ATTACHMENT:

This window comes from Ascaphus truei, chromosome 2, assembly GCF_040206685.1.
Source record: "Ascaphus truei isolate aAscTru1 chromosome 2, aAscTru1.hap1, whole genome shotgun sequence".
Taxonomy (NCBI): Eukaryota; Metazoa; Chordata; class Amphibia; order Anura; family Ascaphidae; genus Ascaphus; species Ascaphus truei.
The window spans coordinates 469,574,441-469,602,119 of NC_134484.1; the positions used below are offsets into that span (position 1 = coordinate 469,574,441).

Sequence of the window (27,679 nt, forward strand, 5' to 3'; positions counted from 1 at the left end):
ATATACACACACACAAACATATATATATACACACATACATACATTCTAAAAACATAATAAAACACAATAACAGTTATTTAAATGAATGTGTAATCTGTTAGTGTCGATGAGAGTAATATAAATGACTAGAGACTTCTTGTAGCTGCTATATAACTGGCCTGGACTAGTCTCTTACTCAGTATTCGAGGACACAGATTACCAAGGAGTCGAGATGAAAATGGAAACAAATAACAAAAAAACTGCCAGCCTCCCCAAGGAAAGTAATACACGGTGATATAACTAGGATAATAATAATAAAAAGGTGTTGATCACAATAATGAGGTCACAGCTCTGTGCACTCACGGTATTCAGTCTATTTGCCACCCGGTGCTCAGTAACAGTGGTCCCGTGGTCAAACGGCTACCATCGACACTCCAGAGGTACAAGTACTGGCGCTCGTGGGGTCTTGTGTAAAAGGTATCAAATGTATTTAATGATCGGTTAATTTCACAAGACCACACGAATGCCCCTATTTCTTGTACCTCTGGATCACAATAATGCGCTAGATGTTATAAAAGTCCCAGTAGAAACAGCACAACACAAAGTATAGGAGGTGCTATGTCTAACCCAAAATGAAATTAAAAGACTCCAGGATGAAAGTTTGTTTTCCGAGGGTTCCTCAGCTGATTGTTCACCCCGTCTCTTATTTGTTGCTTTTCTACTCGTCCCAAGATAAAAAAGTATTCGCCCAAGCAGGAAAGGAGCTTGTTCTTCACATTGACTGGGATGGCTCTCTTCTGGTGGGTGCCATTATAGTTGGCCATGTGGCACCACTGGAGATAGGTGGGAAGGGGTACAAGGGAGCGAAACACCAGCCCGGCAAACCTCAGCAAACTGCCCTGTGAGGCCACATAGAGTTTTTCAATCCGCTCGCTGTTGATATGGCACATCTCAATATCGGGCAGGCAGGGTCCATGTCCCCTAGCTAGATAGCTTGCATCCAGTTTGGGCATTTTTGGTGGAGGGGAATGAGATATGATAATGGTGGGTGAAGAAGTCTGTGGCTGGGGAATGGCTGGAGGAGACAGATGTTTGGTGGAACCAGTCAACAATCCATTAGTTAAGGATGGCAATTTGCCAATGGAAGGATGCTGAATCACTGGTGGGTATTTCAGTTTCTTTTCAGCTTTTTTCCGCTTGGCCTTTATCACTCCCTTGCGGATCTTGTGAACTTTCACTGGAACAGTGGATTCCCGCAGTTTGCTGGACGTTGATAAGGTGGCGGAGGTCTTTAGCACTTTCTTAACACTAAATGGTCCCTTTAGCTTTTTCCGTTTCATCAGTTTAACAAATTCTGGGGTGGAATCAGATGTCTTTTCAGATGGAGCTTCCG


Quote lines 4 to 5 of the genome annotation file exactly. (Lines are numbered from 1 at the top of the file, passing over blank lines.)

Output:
The window spans coordinates 469,574,441-469,602,119 of NC_134484.1; the positions used below are offsets into that span (position 1 = coordinate 469,574,441).

Sequence of the window (27,679 nt, forward strand, 5' to 3'; positions counted from 1 at the left end):